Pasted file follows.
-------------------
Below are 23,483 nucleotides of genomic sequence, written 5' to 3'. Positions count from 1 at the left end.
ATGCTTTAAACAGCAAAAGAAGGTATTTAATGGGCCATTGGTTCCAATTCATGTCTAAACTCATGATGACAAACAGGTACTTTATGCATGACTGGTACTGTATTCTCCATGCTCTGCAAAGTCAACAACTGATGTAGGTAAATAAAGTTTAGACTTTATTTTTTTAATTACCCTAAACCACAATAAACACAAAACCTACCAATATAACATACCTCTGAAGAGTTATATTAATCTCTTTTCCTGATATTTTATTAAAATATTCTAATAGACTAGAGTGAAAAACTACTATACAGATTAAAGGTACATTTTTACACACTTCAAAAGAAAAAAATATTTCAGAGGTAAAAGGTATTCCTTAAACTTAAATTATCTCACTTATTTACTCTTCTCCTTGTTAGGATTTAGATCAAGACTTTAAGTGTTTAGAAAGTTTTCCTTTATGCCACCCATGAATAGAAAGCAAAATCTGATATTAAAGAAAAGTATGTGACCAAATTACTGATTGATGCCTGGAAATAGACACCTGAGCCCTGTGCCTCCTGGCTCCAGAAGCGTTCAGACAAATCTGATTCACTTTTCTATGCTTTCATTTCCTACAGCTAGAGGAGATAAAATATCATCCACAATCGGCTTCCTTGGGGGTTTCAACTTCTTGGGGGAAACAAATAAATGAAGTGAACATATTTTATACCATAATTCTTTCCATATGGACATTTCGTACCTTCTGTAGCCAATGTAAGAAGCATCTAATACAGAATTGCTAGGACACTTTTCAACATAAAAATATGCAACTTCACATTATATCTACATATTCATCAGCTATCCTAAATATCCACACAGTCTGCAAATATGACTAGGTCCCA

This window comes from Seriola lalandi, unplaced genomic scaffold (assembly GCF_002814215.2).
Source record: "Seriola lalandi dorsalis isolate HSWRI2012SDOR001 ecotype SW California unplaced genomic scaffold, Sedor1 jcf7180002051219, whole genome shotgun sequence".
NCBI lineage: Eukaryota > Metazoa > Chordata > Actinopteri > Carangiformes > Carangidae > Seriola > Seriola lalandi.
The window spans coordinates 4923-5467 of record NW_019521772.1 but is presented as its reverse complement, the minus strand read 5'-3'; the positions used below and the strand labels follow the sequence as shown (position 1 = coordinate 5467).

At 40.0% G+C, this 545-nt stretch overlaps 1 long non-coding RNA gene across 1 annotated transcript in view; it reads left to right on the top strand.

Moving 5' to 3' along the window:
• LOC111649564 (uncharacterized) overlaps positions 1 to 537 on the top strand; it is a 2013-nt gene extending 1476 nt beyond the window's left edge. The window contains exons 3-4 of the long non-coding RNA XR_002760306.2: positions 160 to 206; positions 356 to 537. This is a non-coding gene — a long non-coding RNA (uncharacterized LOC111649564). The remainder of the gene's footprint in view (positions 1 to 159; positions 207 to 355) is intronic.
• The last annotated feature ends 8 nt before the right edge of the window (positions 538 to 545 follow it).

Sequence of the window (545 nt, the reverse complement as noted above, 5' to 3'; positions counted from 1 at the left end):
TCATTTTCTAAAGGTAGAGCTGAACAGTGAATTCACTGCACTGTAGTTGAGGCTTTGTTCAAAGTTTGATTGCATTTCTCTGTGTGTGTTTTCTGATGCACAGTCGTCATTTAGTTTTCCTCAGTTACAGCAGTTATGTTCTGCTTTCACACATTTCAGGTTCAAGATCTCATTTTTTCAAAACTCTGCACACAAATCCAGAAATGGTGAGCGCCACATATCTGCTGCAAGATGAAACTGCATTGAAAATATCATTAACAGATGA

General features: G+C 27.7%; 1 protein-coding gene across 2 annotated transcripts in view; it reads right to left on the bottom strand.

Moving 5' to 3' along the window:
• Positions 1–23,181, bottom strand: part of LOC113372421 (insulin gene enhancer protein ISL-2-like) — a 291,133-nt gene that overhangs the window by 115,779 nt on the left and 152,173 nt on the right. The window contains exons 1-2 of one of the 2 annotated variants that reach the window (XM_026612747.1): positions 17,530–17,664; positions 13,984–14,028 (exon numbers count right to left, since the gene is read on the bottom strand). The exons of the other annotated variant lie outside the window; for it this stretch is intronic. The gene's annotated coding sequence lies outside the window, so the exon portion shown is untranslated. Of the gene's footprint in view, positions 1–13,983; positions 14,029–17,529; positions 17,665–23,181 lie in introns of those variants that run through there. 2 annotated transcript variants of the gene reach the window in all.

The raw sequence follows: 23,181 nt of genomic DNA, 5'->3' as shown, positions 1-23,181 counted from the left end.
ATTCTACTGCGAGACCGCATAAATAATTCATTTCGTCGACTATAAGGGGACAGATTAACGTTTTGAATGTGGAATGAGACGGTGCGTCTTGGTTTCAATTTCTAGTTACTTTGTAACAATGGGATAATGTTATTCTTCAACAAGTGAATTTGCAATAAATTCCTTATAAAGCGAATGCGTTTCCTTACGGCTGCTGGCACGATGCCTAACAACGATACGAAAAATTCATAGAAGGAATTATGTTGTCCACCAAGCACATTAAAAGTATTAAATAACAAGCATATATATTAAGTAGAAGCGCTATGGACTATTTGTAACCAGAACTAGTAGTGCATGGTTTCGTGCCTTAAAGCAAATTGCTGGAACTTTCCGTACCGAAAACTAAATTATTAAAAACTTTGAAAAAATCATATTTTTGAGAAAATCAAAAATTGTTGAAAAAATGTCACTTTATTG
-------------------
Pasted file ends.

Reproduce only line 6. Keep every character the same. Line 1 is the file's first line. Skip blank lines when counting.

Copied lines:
The window spans coordinates 4923-5467 of record NW_019521772.1 but is presented as its reverse complement, the minus strand read 5'-3'; the positions used below and the strand labels follow the sequence as shown (position 1 = coordinate 5467).